The Hartsbrook School in Hadley, MA. Imagine a school that values and encourages the unique qualities of your child: The Hartsbrook School provides just that, with warmth and attentiveness. Beautiful outdoor classrooms, storytelling, music, and creative problem-solving lay the foundations for future learning and deep social connection. Children’s imagination and empathy are awakened through the rich curriculum. Walks in the woods, visits to the school’s farm animals, and tending the gardens develop an awareness of, and care for, the natural world. PreK thru high school. Begin your exploration with an individual Zoom meeting. Call 413-586-1908 x116 to schedule your appointment and imagine the potential for your child. Preschool ♦ Ages 2.9-6yrs. For more information: firstname.lastname@example.org; 413-586-1908; www.hartsbrook.org.
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List of Weekly Suggested Events
SATURDAY, OCTOBER 30, 2021
Self-Directed Learning: Thin Places
Among the ancient pre-Chcaristian communities of the British Isles, there was a term for special places where the veil between our world and the other was particularly thin. These so-called “thin places” were often sites of sublime natural beauty, islands, for example, or rocky mountain peaks. These are places where the individual soul is able to slip free from the historical and the contingent and enter the stream of the undying and eternal. Writers have used many words to describe this transcendent experience. For some, thin places are sites where the individual can truly be at peace. For others, it’s where we learn important things about ourselves. One thing is for certain, everybody has their own thin places. What’s yours? A particular bookstore or art gallery? Under a specific tree by the riverside or nearby park? A mysterious moss-covered boulder deep in the forest? A specific bench on Main Street? A cafe that illuminates your senses? The ways that these places work upon us are genuinely mysterious. We may never know why a particular place profoundly moves us.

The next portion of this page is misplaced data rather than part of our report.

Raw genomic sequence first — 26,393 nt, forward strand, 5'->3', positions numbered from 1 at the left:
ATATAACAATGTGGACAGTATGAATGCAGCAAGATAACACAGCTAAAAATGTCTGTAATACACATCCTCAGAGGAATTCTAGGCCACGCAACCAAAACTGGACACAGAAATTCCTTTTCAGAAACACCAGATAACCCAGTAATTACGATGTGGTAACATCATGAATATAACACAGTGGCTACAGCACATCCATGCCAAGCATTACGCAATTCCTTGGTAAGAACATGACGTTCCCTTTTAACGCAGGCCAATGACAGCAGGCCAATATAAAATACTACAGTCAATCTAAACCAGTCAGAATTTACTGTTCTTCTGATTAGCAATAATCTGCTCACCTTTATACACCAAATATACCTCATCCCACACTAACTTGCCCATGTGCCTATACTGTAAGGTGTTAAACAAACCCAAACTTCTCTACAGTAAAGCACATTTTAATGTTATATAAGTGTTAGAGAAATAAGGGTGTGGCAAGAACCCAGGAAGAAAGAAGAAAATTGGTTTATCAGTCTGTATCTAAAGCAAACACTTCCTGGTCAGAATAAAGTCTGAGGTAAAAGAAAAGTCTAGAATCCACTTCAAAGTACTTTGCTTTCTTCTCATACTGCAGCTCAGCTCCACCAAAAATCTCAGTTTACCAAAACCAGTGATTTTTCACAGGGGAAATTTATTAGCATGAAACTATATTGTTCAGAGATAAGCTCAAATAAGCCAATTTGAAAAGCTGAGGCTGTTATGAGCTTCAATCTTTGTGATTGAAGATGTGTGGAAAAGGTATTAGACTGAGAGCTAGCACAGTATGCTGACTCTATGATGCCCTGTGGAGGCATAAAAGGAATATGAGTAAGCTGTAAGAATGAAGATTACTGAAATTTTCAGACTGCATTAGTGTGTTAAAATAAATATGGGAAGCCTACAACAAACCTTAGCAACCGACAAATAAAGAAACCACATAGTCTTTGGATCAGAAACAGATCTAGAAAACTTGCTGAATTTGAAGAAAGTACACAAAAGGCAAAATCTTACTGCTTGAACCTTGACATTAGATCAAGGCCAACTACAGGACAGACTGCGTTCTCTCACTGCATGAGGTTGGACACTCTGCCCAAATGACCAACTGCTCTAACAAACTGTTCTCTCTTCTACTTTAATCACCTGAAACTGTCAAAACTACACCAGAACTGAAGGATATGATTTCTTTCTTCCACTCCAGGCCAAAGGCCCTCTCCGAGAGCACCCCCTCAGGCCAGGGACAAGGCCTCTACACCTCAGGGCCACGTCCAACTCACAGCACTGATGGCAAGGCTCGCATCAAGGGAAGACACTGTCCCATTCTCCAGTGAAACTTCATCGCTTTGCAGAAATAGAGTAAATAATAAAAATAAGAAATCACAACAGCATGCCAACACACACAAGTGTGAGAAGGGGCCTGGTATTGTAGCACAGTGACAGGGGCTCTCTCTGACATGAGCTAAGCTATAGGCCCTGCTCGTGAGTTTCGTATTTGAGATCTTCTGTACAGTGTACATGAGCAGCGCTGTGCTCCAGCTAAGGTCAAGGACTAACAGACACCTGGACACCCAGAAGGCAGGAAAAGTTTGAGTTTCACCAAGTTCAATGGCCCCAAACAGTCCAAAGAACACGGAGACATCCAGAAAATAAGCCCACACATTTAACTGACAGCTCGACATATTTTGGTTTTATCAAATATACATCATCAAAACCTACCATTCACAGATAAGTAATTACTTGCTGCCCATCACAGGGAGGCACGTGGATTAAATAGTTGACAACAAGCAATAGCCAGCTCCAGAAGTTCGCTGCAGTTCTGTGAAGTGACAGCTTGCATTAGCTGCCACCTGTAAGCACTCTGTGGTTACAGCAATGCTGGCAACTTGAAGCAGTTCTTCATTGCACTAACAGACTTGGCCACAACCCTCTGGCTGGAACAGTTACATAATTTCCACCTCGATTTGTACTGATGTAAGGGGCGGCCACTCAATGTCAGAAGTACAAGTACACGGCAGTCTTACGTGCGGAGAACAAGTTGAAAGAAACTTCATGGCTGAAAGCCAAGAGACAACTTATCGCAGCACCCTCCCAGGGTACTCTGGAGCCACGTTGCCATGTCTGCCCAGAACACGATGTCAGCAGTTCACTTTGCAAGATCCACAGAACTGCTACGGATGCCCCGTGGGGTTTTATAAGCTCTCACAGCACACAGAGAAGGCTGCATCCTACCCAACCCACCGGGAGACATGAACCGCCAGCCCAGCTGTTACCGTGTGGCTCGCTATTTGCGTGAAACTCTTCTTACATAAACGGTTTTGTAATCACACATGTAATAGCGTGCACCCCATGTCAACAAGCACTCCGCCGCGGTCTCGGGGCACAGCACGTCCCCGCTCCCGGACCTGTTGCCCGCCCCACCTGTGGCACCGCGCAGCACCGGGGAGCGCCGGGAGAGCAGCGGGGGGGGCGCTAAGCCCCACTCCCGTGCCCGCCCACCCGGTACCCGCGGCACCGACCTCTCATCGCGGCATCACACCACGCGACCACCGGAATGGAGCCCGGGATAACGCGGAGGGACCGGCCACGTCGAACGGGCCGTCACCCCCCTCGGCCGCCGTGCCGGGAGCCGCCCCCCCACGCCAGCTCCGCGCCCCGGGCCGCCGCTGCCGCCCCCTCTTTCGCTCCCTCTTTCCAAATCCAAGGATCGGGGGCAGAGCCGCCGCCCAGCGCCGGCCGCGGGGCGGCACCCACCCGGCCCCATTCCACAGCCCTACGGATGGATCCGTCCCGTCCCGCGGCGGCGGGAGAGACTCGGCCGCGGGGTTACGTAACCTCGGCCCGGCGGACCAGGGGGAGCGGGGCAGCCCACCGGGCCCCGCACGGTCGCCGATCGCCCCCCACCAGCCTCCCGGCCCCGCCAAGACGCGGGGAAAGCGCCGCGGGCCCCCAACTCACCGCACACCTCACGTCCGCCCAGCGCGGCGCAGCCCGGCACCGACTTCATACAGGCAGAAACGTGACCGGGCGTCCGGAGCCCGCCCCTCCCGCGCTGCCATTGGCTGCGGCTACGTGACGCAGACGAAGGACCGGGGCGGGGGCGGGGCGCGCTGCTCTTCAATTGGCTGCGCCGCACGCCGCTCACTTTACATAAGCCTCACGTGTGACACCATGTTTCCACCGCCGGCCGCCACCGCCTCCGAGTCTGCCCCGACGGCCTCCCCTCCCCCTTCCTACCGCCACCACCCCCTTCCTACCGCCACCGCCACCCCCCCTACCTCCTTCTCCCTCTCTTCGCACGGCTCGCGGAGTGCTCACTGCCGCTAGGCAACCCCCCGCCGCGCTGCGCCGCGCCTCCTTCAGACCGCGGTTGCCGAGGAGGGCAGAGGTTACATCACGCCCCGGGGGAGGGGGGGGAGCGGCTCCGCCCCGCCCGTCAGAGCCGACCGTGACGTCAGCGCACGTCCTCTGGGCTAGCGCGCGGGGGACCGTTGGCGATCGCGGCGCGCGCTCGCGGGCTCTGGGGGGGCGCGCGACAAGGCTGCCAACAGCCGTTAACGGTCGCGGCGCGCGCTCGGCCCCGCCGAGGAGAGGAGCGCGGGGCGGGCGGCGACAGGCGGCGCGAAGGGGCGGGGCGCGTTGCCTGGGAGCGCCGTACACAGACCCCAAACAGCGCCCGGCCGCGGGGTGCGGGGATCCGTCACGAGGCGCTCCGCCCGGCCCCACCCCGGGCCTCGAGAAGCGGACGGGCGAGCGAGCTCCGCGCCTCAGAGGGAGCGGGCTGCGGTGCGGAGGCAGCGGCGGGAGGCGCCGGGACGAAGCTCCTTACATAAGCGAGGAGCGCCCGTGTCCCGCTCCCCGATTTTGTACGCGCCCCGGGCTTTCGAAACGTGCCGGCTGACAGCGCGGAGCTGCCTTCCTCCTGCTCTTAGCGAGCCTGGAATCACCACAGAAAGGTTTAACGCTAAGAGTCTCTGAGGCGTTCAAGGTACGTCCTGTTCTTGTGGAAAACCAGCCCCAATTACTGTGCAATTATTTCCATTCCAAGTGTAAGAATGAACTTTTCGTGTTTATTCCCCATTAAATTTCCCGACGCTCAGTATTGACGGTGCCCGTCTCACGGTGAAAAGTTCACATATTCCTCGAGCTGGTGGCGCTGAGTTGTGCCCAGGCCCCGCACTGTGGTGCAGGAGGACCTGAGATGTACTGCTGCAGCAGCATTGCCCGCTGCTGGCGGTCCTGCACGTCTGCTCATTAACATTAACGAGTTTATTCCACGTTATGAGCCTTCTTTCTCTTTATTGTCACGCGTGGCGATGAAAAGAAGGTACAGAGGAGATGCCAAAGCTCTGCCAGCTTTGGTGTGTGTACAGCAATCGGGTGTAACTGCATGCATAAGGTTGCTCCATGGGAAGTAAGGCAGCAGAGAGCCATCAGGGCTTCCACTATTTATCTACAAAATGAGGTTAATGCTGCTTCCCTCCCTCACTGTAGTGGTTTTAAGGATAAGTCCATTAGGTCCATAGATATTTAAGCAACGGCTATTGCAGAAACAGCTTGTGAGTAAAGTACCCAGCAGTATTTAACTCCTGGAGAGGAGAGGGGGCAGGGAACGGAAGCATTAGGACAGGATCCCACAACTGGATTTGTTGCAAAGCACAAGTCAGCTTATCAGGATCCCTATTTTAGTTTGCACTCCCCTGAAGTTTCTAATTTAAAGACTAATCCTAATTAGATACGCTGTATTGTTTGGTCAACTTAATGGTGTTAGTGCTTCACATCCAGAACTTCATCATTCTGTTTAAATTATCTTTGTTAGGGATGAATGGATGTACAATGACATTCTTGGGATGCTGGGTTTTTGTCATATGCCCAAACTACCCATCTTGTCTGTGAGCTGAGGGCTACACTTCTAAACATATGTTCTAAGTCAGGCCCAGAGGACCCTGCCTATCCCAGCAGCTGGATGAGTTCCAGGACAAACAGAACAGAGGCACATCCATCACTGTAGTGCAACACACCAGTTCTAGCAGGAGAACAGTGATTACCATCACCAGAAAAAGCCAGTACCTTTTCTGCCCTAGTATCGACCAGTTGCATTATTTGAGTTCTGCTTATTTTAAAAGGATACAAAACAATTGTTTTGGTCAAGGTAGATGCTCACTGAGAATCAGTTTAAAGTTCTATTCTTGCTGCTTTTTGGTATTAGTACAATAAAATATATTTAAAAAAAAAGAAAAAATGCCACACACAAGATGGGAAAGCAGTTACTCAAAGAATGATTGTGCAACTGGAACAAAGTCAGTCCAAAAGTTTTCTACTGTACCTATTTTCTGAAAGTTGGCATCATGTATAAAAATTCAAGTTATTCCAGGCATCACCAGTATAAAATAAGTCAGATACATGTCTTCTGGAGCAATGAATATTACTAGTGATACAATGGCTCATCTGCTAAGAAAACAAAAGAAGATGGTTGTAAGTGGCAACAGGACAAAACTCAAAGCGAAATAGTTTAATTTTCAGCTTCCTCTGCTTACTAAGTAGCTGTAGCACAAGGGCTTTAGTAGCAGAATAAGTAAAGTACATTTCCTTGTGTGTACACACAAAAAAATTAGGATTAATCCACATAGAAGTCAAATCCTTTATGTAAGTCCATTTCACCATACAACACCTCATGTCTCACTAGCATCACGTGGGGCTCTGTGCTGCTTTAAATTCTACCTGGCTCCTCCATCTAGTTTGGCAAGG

SUNDAY, OCTOBER 31, 2021
Self-Directed Learning: Halloween-Based Learning
Halloween, like most celebrations, holds an abundance of learning opportunities for the curious-minded. Self-directed learners can explore the history of Halloween through the tradition of trick-or-treating and by learning about local haunted places. Interests in arts and crafts can guide learning by making Halloween pinatas, origami ghosts, and even costume design. Halloween also offers a learning lens through community service, hands-on science, language arts, food science, culinary arts, mythology, osteology, and so much more! Let this “spooky” celebration grab your curiosity and lead your learning this season!
MONDAY, NOVEMBER 1, 2021
Self-Directed Learning: Day of the Dead
Diá de los Muertos is rich in history and traditions and can inspire learning through traditional celebrations and the making of alters that honor ancestry! Food traditions, including sugar skulls and Pan de Muerto (bread), can support an interest in confection arts and pastry arts. An interest in arts and crafts is supported by learning how to make paper marigolds, costumes, and make-up artistry.